Some of you may or may not know that the original creator of Barbies original wardrobe, Charlotte Johnson, answered a simple ad for "Fashion designer wanted" that made no mention of this being for a doll's wardrobe. I have always found this truly fascinating. And make no mistake this was very well planned and thought out by Ruth Handler who is credited with the very inception of a concept doll like Barbie. Ruth simply wanted to insure that the hired designer would have an instant feel for her desire to create a "three dimensional paper doll" with a very accurate and life like wardrobe and not simply a "dolly" type wardrobe.

As Dickens himself is credited with saying "They were the best of times, they were the worst of times". So with that in mind let us travel back in time to the last 6 months of 1959 shall we?

Awwww -  spring and summertime - a time for teenagers to prepare for another school year's end. A time for picnics, a sock hop on a Saturday night. Hanging out at the local drive in enjoying a hamburger and a malted with friends. Possibly if allowed, a simple cruise up and down the strip to show off our freshly polished vehicles, chrome and all! These were the times that our precious girl was born into. But not all was so perfect - our girl was also born into a time when the threat of an atomic war was very real. A time when building with, or adding a bomb shelter was not out of the question.

It is within this time period that at the 1959 Toy Fair our girl was "discovered" like many other a starlet. She was ill received at first but by the very end of that calendar year there would be a "shot" heard round the world that would echo for generations to come.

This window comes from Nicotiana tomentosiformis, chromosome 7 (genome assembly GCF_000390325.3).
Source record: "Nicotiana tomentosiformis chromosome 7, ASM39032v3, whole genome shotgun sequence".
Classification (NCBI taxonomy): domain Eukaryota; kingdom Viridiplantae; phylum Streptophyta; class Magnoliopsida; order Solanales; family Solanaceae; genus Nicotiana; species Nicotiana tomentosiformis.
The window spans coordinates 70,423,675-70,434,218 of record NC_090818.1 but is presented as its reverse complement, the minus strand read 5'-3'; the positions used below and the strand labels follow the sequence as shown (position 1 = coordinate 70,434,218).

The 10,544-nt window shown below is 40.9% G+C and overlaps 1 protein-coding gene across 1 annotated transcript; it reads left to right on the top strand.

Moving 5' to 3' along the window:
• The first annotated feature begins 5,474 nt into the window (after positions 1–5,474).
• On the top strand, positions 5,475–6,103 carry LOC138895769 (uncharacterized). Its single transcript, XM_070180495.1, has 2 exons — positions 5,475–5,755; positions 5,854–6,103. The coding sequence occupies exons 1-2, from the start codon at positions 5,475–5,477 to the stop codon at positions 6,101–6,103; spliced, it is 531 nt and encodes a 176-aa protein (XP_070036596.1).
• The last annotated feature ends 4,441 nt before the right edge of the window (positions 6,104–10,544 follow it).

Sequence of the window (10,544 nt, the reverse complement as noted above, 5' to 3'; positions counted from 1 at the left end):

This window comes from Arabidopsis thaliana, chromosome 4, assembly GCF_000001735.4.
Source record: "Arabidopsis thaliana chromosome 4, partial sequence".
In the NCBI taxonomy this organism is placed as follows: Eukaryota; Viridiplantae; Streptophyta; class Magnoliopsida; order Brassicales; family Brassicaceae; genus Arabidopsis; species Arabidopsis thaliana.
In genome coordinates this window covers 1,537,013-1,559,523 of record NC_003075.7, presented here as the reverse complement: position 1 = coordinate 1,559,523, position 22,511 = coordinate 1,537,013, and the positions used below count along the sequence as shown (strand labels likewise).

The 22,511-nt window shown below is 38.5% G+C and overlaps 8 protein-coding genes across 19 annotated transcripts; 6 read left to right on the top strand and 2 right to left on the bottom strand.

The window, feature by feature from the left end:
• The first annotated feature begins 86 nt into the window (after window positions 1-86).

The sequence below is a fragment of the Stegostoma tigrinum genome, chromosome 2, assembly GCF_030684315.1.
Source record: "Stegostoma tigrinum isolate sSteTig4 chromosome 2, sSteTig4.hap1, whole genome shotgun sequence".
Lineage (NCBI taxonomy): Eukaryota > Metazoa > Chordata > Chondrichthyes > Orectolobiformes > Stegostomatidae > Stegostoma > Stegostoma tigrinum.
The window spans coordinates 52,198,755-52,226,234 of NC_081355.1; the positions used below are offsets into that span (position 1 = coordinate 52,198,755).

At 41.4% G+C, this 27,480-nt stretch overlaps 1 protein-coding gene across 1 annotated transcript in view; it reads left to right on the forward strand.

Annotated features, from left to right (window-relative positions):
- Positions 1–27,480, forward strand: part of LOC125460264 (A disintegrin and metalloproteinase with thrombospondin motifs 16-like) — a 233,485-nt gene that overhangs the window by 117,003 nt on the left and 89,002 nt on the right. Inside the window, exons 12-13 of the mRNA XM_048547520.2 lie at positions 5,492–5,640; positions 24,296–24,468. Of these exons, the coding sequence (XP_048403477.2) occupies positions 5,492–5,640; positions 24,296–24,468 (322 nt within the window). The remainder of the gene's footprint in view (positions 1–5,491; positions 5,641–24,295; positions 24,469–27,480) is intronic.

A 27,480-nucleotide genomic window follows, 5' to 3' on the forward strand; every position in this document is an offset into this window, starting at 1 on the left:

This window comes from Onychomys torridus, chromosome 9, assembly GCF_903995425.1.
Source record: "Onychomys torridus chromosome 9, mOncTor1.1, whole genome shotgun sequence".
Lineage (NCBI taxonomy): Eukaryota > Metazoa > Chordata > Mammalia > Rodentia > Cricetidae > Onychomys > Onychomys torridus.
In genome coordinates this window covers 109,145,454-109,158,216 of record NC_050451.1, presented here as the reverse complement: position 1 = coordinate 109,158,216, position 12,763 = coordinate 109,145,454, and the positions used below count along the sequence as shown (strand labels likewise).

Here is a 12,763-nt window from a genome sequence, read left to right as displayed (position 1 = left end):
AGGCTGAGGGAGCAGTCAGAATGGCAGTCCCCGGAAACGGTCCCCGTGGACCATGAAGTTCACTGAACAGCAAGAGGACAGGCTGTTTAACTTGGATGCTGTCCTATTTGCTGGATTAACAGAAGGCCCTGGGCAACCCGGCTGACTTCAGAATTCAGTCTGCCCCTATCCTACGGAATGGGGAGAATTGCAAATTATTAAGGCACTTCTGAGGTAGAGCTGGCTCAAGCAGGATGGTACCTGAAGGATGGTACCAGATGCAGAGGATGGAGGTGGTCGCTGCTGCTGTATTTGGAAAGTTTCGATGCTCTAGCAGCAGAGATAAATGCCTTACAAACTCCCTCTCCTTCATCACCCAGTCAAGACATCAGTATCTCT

With these thoughts in mind please enjoy some inspirational art pieces and vintage advertisements that are so similar to our lovely and cherished doll. I have included items that remind me of how our Barbie's make-up ideas may have come about and fashions also. Some are of course not identical but the inspiration is still visible.

Saturday, June 14, 2014

Vintage Barbie Restorations by Sandra Crowell

Vintage Barbie | is a personal website owned and operated by Sandra & David Crowell and Linz Turner.  Our goal in creating this site is to provide a source to vintage Barbie collectors, both old and new, full of accurate and detailed information. If we learn of any breaking news or interesting updates, you will find it here.
This fourteen-year-old  site was re-launched on June 1, 2014 and continues to grow on a weekly basis. The hours invested to create a well-informed and accurate site have been endless, but very worth the effort. We hope what you find here at Vintage Barbie will inspire you to return in the near future so that you can experience the fun that is yet to come.

We're so thrilled to bring you this additional forum where we'll be featuring Guest Bloggers and covering topics that will be fun, interesting and educational.  We look forward to your comments, knowledge and feedback!

Be sure to carefully read our Terms and Conditions, please.